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Monday, 16 May 2011 17:27

Putnam County: More Than a Bee, True Community Theatre

Written by Dennis Corcoran
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The Details

Years ago, I lived in the Middle East near a group of British expats, aircraft mechanics, who frequently staged shows with great enthusiasm. KTK's production of The 25th Annual Putnam County Spelling Bee, or "the bee", reminded me of this. It is what I think community theatre was meant to be.

Let me explain. The "bee" started with a season ticket sales pitch by KTK chairman Joe McKenna. It was mildly irritating yet interesting in that all save a few in the crowd of 50 were already season ticket holders. The atmosphere -- a parish hall, loyal, enthusiastic fans, the workman-like quality of set and scene and the energy of cast and crew -- brought me back to Saudi Arabia and a community which used theatre to reinforce its identity and entertain itself. That's what I think of as community theatre. But I digress. On with the show.

For those unfamiliar with "the bee", it is a quirky musical comedy which won 2 Tony awards in 2005, including Best Book of a Musical.

It is the story of six young teens, each a stereotyped misfit, who try to gain respect and find their place in the world by competing in Putnam County's annual contest. Included in the action are two "adults", a "comfort counselor" working off his community service and four volunteer contestants from the audience, the only non-quirky characters on the stage.

The story takes place in fictitious Putnam Middle School's gym. Southampton's parish hall is a perfect venue, a gym. With the addition of a couple banners, a basketball hoop and wooden bleachers, Southampton's elevated school stage was just the right setting.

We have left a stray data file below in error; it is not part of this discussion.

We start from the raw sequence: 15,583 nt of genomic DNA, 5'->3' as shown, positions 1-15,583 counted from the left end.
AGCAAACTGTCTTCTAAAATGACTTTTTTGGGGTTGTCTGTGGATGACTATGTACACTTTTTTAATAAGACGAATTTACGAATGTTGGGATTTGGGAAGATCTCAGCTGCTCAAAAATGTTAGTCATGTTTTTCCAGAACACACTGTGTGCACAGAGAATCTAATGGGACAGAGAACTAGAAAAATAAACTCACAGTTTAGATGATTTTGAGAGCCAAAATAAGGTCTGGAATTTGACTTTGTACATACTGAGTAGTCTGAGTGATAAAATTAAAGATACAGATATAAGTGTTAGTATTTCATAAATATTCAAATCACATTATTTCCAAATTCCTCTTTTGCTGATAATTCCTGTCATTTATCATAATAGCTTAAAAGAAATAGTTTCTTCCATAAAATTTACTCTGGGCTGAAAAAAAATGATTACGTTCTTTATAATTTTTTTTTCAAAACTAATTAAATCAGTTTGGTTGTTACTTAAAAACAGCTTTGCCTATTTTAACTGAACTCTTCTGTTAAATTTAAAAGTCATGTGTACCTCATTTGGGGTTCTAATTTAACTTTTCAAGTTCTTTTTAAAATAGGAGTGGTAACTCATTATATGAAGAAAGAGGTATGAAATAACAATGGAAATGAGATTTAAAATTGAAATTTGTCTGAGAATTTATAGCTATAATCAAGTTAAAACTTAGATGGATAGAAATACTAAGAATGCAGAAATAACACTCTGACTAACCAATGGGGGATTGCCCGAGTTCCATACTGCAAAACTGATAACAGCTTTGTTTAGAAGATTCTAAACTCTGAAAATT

The costumes worked equally well, showing off the quirkiness of each character and, in KTK's production, almost matching to a T those in the Broadway production.

The heart of "the bee" is the acting, singing and choreography and in this KTK's production was good – not great, but good.

The cast did a solid job and some were particularly strong, notably:

Jenifer Sabbert, as the shy, soft-spoken but so-very-sweet Olive Ostrovsky; Chris Porcelli, as the painfully misfit teen with just a touch of Asperger's, William Barfee; Margaret Howard as the colorful, aggressive, suit-clad young woman, Logainne Schwartzngrubenierre; and lastly, having gone through all Catholic schools myself, someone I know well, Marcy Park, a plaid-skirted, navy blue-sweatered teen played by Alice Stanley.

While to my ear there were no individual singing standouts, when the cast sang as a company, their tone and balance were very strong.

For me the show's peak number was the "Magic Foot" featuring Porcelli, Jane Hohlstein as the bee moderator, Rona, and the company singing and dancing a sometimes-funk, sometimes Rockettes-like routine. It was thoroughly enjoyable.

Truth be told, I'm not a big fan of musicals, but from the pledge of allegiance at the outset – an unintelligible verbal stew -- to Jesus' seeming indifferent answer to Marcy's prayer, "... not the kind of thing I care very much about", there was enough good stuff to keep me entertained.

There are many challenges in such a show, much that can go wrong, but under Keaton Treece's able direction, nothing (obvious) did. The music was solidly performed under the direction of Sean Andrews and fully in sync and supportive of the singing.

Choreography was appropriate and within the skills of the "teens", some of whom, many, perhaps, are not trained or experienced dancers.

The staging was effective in spite of having a relatively large number of people in a small space at one time. Even the number "Pandemonium", which was an apt portrayal of pandemonium on a stage, worked.

Solid acting, good music, decent singing, especially on company numbers, appropriate costumes, set, lighting and venue made the bee an enjoyable evening of theatre.

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